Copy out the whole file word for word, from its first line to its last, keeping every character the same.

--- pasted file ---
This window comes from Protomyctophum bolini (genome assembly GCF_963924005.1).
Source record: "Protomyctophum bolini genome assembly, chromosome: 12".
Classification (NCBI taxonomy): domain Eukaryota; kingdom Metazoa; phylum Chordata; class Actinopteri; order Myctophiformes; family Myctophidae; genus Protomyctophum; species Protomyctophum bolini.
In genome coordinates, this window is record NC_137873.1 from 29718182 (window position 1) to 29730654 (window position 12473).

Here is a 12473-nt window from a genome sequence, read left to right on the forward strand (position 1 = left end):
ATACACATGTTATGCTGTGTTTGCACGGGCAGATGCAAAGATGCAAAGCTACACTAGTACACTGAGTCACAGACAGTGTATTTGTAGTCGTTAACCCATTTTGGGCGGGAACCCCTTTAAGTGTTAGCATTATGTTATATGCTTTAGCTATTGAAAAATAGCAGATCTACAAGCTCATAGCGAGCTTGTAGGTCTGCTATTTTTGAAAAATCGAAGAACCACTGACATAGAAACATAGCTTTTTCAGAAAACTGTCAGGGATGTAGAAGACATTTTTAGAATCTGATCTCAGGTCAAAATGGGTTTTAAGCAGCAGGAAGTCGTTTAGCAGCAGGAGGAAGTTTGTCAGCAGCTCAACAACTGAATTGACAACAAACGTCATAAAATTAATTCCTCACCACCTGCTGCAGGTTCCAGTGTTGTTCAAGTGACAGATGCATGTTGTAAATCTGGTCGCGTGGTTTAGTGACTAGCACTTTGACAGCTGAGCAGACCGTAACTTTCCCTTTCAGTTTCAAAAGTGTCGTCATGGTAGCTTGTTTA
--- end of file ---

This window comes from Protomyctophum bolini (genome assembly GCF_963924005.1).
Source record: "Protomyctophum bolini genome assembly, chromosome: 12".
Classification (NCBI taxonomy): domain Eukaryota; kingdom Metazoa; phylum Chordata; class Actinopteri; order Myctophiformes; family Myctophidae; genus Protomyctophum; species Protomyctophum bolini.
In genome coordinates, this window is record NC_137873.1 from 29718182 (window position 1) to 29730654 (window position 12473).

Here is a 12473-nt window from a genome sequence, read left to right on the forward strand (position 1 = left end):
ATACACATGTTATGCTGTGTTTGCACGGGCAGATGCAAAGATGCAAAGCTACACTAGTACACTGAGTCACAGACAGTGTATTTGTAGTCGTTAACCCATTTTGGGCGGGAACCCCTTTAAGTGTTAGCATTATGTTATATGCTTTAGCTATTGAAAAATAGCAGATCTACAAGCTCATAGCGAGCTTGTAGGTCTGCTATTTTTGAAAAATCGAAGAACCACTGACATAGAAACATAGCTTTTTCAGAAAACTGTCAGGGATGTAGAAGACATTTTTAGAATCTGATCTCAGGTCAAAATGGGTTTTAAGCAGCAGGAAGTCGTTTAGCAGCAGGAGGAAGTTTGTCAGCAGCTCAACAACTGAATTGACAACAAACGTCATAAAATTAATTCCTCACCACCTGCTGCAGGTTCCAGTGTTGTTCAAGTGACAGATGCATGTTGTAAATCTGGTCGCGTGGTTTAGTGACTAGCACTTTGACAGCTGAGCAGACCGTAACTTTCCCTTTCAGTTTCAAAAGTGTCGTCATGGTAGCTTGTTTA